Pictures after the jump…
This last week has provided a veritable plethora of food for thought. Amongst applications and keeping an eye on the Clerkenwell Design Week events planner, I have become involved in an exciting opportunity regarding the design aspects of a brand new microbrewery, in the process of startup. Beer and design? Surely the ultimate combination for extra curricular weekend research? I’m certain I would find no shortage of volunteers to help me gather materials, if only the sun would just come out of hibernation!
During my initial week formulating design ideas, I have been reflecting hard on the conversation with the brewery owner and have realised the freedom which I have been afforded! Under a single company appearance, it is intended that each beer would have its own design characteristics.
Working through these by way of 3 core styles of beer, it has taken on a schizophrenic appeal that touches base with the company mark but allows the distinct personalities to come forward in different shapes and styles. Having just come from a place of uniformity and cleanliness, the free form, all embracing creativity and enthusiasm is most definitely infectious! In particular contrast, I have been enjoying the variety and liberation that a scratchy ink pen, hand rendered type, chunky paper and ink blots, can provide.
Unfortunately, like with all good things, my exploits have been brought to a temporary halt with the arrangement of an interview for tomorrow, for a 3 month internship as a creative junior artworker. After New Statesman, I was bolstered in new ways and feel that combined with the variety of work carried out at this new location, my experiences will create a good platform from which to continue developing into a more experienced and ‘studio trained’ designer. Fingers crossed…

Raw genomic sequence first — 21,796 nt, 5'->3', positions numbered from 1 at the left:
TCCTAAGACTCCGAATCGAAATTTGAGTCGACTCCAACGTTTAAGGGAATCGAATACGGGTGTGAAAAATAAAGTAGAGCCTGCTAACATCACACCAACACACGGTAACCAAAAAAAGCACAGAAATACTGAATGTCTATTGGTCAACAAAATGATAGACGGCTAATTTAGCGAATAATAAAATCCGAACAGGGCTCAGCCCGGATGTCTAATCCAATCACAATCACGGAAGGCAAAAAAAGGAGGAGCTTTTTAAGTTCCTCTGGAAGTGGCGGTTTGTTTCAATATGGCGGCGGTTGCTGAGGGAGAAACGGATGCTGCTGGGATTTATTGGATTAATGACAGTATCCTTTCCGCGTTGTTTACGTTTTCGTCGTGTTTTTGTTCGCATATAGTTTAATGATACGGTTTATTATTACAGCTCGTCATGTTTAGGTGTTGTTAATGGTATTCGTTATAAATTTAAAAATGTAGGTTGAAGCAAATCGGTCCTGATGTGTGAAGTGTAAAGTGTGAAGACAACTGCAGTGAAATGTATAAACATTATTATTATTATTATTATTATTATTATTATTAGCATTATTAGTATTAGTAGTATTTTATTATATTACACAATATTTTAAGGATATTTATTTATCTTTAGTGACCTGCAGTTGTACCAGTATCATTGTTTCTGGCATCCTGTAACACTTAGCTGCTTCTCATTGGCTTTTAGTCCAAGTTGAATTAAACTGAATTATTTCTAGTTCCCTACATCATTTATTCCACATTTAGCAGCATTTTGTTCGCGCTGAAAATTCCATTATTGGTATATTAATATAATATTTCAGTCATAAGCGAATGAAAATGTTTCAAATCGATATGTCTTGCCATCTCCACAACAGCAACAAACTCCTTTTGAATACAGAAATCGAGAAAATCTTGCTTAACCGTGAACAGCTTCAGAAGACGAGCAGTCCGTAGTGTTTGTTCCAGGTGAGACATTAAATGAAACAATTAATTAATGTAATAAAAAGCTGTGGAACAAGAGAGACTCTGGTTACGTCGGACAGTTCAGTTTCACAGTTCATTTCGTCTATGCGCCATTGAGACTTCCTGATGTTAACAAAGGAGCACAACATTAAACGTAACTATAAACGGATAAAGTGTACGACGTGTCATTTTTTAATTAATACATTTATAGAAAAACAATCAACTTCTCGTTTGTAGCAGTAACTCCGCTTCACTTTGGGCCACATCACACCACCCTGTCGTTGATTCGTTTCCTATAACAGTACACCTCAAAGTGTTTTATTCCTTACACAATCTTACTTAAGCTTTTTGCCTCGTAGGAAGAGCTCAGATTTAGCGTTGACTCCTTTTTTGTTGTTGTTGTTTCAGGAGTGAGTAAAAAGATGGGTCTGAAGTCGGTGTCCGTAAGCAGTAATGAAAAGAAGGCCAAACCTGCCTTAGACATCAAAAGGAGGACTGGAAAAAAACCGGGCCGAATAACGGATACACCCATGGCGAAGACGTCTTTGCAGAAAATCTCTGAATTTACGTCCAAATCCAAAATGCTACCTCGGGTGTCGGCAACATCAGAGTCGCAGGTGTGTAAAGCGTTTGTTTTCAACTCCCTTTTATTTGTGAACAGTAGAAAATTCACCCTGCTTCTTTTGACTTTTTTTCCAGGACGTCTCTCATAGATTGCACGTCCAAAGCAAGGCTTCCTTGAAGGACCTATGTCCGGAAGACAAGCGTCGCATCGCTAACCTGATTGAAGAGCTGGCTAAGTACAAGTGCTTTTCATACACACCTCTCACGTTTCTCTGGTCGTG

The books that I was granted to save from the office recycling, in my opinion, deserve a separate mention in this blog, due to interesting content in their own right. From a similar subject area, these books should read well in parallel.
‘Notebook’ by Andrea Garuti is a colour A3 hardback filled with a grungy, textured and thoroughly urban paint and photographic collage. The introduction (titled Sim Cities: Andrea Garuti’s Urban Vision’) begins its prose with the following:
‘The title of one of Le Corbusier’s most accessible books is When the Cathedrals Were White. Surely the architect was thinking of a time before photography and its complications.
We can define the relationship between photography and architecture as:
Expedient, Reverential, Confounded, Hostile, Territorial, Suspicious, Conspiratorial, Delirious.
Andrea Garuti’s photographs are a perfect example, summing up as they do most of the possible attitudes at work in the confrontation between two mediums obsessed with time, and especially with the strange collision of instantaneity and eternity.’
Like this the author Lyle Rexer continues in a way that makes me seriously and enviously reconsider why I did not take this avenue for my dissertation! As it is, I can now indulge myself with purely admiring them instead of writing about them.
By contrast, Rowan Moore’s ‘Why We Build’ is a text that ‘explores the making of buildings from conception to inhabitation and reveals the paradoxical power of architecture: it looks fixed and solid, but it is always changing in response to the lives around it’… How was I going to help myself after that?
Both of these books have served to remind me how much I admire and enjoy learning about architecture- in relation to both my discipline and in its own right as it cuts through others. The tone is very approachable so far, and has been easy to pick and down on the tube or train. Looking forward to slotting it into the art/design/reference/magazine/book stack on my desk, as permanent reminders of the last 4 weeks!